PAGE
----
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Germany scrambles for energy with no faith in Russian gas

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Image source, Getty Images

Germany’s leading energy expert says she’s living in a nightmare. What’s worse, she saw it coming.

For 15 years Claudia Kemfert says she tried to warn politicians and the public that the country was too reliant on Russian energy.

Until recently Germany bought more than half of its gas from Russia. She advised Berlin to find other sources and focus more on renewables. And she warned against the construction of the Nord Stream 1 pipeline through which Germany receives much of its gas.

“That’s what I did over the last 15 years, repeating and repeating and repeating. Hoping that what’s happened now would never happen,” she says, her frustration evident.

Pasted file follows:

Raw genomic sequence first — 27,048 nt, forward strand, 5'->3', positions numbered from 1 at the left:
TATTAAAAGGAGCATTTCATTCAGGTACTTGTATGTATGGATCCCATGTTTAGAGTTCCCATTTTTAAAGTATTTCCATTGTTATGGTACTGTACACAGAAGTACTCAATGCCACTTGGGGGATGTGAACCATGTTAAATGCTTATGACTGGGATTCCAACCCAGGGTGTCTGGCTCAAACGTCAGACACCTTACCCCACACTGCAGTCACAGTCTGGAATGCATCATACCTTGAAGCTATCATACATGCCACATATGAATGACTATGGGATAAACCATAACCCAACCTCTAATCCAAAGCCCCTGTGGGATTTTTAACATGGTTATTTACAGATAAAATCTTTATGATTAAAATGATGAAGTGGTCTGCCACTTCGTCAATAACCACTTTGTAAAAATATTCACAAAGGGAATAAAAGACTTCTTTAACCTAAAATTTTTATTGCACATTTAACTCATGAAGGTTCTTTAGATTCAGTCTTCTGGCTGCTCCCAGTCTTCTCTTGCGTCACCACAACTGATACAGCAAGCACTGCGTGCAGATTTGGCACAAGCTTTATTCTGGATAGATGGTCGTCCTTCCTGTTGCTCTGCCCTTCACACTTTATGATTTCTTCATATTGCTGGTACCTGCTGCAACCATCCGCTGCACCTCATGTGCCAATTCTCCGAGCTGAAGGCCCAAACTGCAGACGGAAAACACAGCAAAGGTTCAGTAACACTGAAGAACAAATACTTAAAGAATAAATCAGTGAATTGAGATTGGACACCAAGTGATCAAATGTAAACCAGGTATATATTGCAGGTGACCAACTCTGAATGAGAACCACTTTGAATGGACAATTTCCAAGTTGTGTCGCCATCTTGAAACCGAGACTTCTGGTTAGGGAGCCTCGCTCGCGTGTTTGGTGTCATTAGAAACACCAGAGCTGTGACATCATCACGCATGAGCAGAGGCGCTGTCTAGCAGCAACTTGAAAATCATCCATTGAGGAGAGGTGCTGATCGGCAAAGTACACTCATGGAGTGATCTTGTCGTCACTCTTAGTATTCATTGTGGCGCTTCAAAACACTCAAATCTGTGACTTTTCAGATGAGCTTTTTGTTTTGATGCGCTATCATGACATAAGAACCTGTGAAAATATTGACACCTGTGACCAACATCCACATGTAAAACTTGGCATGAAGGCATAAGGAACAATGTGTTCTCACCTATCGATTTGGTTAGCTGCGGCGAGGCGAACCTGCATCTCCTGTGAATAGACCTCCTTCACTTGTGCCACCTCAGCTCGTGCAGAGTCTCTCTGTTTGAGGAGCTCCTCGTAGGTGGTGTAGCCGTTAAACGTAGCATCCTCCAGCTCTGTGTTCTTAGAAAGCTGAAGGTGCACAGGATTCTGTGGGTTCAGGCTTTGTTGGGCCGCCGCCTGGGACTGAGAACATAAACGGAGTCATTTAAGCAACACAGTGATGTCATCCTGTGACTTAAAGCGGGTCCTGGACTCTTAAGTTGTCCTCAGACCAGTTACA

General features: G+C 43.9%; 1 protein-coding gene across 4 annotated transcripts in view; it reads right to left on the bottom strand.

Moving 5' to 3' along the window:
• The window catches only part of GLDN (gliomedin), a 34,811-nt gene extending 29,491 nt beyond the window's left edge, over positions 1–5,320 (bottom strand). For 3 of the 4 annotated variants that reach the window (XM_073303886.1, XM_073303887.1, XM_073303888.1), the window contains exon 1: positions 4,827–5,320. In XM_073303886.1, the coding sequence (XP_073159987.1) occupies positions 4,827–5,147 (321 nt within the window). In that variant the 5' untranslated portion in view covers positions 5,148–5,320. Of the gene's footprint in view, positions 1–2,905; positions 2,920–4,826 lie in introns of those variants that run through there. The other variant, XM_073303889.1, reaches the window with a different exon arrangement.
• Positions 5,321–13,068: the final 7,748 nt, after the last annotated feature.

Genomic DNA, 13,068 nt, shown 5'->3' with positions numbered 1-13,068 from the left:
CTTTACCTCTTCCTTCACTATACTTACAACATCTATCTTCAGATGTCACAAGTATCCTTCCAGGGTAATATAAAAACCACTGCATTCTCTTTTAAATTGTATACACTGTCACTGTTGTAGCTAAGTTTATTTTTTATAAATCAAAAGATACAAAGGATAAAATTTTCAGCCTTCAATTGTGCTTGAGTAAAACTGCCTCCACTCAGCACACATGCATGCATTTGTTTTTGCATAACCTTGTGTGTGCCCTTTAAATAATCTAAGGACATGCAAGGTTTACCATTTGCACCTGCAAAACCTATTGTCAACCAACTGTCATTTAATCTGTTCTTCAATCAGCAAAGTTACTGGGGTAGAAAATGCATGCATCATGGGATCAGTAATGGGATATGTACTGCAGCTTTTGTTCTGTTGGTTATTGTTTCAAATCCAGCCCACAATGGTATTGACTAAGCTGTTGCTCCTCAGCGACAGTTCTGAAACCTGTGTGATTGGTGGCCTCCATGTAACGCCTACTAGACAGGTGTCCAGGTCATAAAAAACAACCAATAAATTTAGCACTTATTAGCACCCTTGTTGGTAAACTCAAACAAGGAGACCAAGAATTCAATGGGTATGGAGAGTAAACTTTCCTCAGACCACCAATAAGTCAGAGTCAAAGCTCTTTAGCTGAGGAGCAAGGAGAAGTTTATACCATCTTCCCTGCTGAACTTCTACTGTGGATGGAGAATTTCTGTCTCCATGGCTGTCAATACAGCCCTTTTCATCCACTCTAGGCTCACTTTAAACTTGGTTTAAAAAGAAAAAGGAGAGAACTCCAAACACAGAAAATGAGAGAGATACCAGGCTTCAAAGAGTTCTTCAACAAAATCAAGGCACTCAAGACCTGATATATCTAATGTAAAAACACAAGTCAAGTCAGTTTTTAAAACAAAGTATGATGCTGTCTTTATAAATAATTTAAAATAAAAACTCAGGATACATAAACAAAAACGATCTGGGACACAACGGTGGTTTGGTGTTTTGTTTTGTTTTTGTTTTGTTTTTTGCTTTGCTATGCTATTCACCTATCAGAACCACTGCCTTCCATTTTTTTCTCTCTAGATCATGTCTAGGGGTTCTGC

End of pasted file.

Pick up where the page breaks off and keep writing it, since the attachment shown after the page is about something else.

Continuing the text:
Vladimir Putin’s decision to, in effect, weaponise Russian gas exports has sent Germany into a tailspin. Moscow has blamed essential maintenance on the Nord Stream pipeline for a recent reduction, then complete shut-off, of supply.

Few in Berlin are buying that. Even fewer believe Russia can be trusted to deliver what Germany needs for the coming winter.

German Chancellor Olaf Scholz (C) with European Commission President Ursula von der Leyen on June 26, 2022 at Elmau Castle, southern Germany

Image source, Getty Images

Germany’s coalition government is scrambling to secure alternative energy supplies.

It is planning a number of floating terminals for the reception of liquified natural gas (LNG). It is trying to secure supplies from other countries, including Qatar.